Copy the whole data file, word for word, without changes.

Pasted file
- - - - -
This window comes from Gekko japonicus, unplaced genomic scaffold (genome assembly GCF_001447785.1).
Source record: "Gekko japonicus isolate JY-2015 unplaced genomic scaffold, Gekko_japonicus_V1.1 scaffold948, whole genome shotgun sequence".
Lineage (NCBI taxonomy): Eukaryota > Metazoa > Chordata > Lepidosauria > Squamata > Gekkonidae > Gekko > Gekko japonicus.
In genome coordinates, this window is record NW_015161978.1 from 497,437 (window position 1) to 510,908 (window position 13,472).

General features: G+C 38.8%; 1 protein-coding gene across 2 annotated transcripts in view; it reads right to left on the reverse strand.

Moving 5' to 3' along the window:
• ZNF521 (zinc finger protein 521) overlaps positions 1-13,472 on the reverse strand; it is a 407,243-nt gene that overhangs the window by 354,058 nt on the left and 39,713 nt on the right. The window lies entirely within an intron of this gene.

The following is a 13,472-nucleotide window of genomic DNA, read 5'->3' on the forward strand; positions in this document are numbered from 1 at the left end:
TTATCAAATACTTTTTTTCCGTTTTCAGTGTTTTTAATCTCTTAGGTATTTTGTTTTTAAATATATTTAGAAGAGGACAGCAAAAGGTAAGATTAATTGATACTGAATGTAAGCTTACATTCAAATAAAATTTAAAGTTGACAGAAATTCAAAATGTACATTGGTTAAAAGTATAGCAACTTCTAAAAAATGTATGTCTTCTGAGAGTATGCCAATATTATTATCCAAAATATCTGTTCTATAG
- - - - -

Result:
This window comes from Gekko japonicus, unplaced genomic scaffold (genome assembly GCF_001447785.1).
Source record: "Gekko japonicus isolate JY-2015 unplaced genomic scaffold, Gekko_japonicus_V1.1 scaffold948, whole genome shotgun sequence".
Lineage (NCBI taxonomy): Eukaryota > Metazoa > Chordata > Lepidosauria > Squamata > Gekkonidae > Gekko > Gekko japonicus.
In genome coordinates, this window is record NW_015161978.1 from 497,437 (window position 1) to 510,908 (window position 13,472).

General features: G+C 38.8%; 1 protein-coding gene across 2 annotated transcripts in view; it reads right to left on the reverse strand.

Moving 5' to 3' along the window:
• ZNF521 (zinc finger protein 521) overlaps positions 1-13,472 on the reverse strand; it is a 407,243-nt gene that overhangs the window by 354,058 nt on the left and 39,713 nt on the right. The window lies entirely within an intron of this gene.

The following is a 13,472-nucleotide window of genomic DNA, read 5'->3' on the forward strand; positions in this document are numbered from 1 at the left end:
TTATCAAATACTTTTTTTCCGTTTTCAGTGTTTTTAATCTCTTAGGTATTTTGTTTTTAAATATATTTAGAAGAGGACAGCAAAAGGTAAGATTAATTGATACTGAATGTAAGCTTACATTCAAATAAAATTTAAAGTTGACAGAAATTCAAAATGTACATTGGTTAAAAGTATAGCAACTTCTAAAAAATGTATGTCTTCTGAGAGTATGCCAATATTATTATCCAAAATATCTGTTCTATAG